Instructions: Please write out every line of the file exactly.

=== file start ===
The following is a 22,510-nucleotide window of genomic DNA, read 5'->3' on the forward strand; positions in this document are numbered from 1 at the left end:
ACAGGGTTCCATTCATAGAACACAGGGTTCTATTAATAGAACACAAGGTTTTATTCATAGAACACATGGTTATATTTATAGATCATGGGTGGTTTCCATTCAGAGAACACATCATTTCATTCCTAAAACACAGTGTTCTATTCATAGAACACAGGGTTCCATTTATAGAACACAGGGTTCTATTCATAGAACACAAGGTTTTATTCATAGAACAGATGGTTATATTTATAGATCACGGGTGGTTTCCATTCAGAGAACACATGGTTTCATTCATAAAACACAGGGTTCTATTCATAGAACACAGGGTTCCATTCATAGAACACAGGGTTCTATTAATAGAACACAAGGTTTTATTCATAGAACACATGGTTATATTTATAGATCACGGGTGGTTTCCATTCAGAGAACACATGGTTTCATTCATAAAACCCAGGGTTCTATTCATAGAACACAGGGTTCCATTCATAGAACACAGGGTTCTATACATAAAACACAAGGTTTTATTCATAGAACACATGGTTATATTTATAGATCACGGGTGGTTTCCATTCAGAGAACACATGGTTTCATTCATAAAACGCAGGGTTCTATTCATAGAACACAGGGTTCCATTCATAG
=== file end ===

The following is a 22,510-nucleotide window of genomic DNA, read 5'->3' on the forward strand; positions in this document are numbered from 1 at the left end:
ACAGGGTTCCATTCATAGAACACAGGGTTCTATTAATAGAACACAAGGTTTTATTCATAGAACACATGGTTATATTTATAGATCATGGGTGGTTTCCATTCAGAGAACACATCATTTCATTCCTAAAACACAGTGTTCTATTCATAGAACACAGGGTTCCATTTATAGAACACAGGGTTCTATTCATAGAACACAAGGTTTTATTCATAGAACAGATGGTTATATTTATAGATCACGGGTGGTTTCCATTCAGAGAACACATGGTTTCATTCATAAAACACAGGGTTCTATTCATAGAACACAGGGTTCCATTCATAGAACACAGGGTTCTATTAATAGAACACAAGGTTTTATTCATAGAACACATGGTTATATTTATAGATCACGGGTGGTTTCCATTCAGAGAACACATGGTTTCATTCATAAAACCCAGGGTTCTATTCATAGAACACAGGGTTCCATTCATAGAACACAGGGTTCTATACATAAAACACAAGGTTTTATTCATAGAACACATGGTTATATTTATAGATCACGGGTGGTTTCCATTCAGAGAACACATGGTTTCATTCATAAAACGCAGGGTTCTATTCATAGAACACAGGGTTCCATTCATAG